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    Another vote for the trust.

    Its easier and quicker for the NFA items. For one, you dont have to get fingerprints or a CLEO signoff, you dont need a photograph, you just fill out the front of the Form 4 and send it.
    You still have to pay the 200 tax stamp, but as already mentioned, anyone that is listed on the trust can legally possess that item,otherwise only the owner of the NFA item could possess it. One could shoot it as long as the NFA owner was there, but it must be under immediate control of the owner.

    The Trust eliminates this. You could list your kids, friends,cousins, uncles,ex girlfriends, aunts or whoever you wanted on the trust and they could legally possess that item. They could shoot it, tote it, stash it, do whatever they wanted to with it as long as it was listed and "owned" by the trust.


    Most lawyers in this area charge anywere from 300-600 bucks for a Trust. If you are going to get into the the NFA world, in my opinion it is the best way to do it. The ATF has had some issues with online Trust Programs,so just to be safe, I'd choose a lawyer to make sure all of my bases are covered.
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    Distinguished Member Array kapnketel's Avatar
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    Thanks, I was leaning lawyer and just incorporate a NFA trust into our larger estate planning process.
    I'd rather be lucky than good any day

    There's nothing that will change someone's moral outlook quicker than cash in large sums.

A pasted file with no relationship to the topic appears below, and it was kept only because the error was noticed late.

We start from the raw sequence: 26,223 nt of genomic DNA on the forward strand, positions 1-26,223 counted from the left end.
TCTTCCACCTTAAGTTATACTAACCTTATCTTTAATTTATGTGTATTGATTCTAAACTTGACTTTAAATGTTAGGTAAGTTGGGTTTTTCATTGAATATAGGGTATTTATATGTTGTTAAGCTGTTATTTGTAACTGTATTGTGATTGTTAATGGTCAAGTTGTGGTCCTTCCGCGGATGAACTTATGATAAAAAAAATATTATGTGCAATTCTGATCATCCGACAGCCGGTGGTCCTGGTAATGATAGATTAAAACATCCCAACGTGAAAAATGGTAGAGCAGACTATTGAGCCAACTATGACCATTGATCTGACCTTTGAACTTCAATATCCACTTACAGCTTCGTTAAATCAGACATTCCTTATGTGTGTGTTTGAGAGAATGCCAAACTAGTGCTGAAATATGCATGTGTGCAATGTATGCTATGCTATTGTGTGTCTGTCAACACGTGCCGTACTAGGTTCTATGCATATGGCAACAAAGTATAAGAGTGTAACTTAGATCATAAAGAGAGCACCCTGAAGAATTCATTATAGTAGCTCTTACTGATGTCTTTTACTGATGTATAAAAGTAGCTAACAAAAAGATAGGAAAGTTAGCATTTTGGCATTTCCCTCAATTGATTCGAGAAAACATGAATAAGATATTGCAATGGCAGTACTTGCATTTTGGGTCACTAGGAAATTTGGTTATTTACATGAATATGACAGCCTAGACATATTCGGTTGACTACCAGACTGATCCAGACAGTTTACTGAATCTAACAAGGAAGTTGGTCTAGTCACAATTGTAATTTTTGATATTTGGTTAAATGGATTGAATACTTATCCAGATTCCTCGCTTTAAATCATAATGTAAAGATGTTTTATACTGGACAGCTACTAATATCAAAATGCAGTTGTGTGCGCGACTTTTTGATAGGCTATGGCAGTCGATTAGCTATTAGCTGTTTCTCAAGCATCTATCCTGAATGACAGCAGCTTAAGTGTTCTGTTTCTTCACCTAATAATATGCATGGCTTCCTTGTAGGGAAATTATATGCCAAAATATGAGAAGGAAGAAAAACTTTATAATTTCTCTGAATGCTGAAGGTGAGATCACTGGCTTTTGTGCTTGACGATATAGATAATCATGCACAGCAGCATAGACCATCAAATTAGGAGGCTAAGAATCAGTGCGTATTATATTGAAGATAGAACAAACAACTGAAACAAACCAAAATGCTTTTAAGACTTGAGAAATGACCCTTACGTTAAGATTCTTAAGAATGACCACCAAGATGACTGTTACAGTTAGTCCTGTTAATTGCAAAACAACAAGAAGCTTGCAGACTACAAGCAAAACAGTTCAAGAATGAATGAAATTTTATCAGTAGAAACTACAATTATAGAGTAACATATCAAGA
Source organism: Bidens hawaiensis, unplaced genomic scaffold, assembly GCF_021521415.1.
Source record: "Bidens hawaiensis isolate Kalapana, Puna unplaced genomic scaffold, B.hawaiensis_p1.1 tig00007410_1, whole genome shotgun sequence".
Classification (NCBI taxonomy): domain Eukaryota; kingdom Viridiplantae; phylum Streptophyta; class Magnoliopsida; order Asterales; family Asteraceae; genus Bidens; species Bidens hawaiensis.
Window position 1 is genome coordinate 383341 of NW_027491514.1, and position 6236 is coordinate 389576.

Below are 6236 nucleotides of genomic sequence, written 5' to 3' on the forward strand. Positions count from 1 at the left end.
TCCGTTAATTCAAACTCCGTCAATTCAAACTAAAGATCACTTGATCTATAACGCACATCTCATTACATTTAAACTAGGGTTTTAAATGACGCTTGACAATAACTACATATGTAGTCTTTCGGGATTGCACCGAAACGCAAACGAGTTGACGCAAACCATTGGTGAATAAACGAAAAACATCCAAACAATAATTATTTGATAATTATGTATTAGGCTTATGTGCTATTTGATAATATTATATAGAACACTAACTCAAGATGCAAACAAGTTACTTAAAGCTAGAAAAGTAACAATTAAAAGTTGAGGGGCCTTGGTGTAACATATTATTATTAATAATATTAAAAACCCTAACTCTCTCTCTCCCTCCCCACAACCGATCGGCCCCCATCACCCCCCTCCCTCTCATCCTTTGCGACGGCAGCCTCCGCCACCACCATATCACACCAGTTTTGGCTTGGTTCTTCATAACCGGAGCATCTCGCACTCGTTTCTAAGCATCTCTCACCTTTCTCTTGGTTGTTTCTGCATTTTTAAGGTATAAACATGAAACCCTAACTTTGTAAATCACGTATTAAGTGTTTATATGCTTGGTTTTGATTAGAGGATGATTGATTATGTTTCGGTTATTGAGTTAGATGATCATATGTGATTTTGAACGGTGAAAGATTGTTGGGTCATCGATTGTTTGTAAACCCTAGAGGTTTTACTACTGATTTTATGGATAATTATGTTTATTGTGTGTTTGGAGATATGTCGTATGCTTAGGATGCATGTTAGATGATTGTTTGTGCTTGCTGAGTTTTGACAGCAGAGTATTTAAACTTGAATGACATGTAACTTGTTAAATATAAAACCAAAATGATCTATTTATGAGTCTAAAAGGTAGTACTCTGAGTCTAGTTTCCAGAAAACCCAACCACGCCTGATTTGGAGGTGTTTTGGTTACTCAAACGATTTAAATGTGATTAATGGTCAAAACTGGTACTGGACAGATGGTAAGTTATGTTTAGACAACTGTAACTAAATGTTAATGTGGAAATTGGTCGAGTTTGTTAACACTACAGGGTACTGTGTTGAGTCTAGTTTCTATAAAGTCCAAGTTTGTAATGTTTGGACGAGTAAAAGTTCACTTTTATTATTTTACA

Majority rule only works if you're also considering individual rights. Because you can't have five wolves and one sheep voting on what to have for supper.

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    With all the bans going on in various states, it might not be bad to have more than just your NFAs on your trust. I also have a trust as the beneficiary to my insurance so if I die my ex can't get ahold of my money. My lawyer did mine, but he mostly works for gusmithing and guns in trade so I'm not sure what the actual dollar cost is. I know my upcoming custody fight with my ex is going to cost about a PMR30 and a Huntertown can.
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    Hrm... I used Quicken WillMaker to set up mine and the ATF signed off on it and sent the stamp.
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    As an aside, I am going to set up a Trust to hold all of my guns, ammo and prohibited magazines, now that Colorado has become a $%^)(*&^%!@# Damnorat mess. As long as you're doing the estate planning, it'd be easy to incorporate.
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    Distinguished Member Array Jaeger's Avatar
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    Packinnova, that's fine, but I would still have an attorney look over your handiwork. The NFA trust isn't part of the public record, which is why the firearms or NFA controlled items in it don't go to probate when you die.

    The ATF is not doing a legal review of the trust you created, or signing off on the legality of your trust in any way. All they're doing is acknowledging legal ownership of the NFA items to the trust. If the trust doesn't EXACTLY conform to both the federal AND your state's regulations it could very well be declared invalid in court, in which case you would be in violation of the NFA, and that means time in a federal prison if you're caught with them. This is not a DIY operation, or something you want the family attorney to learn about while doing. You need an attorney who specializes in NFA Trusts, because the stakes are simply to high to risk a serious federal felony.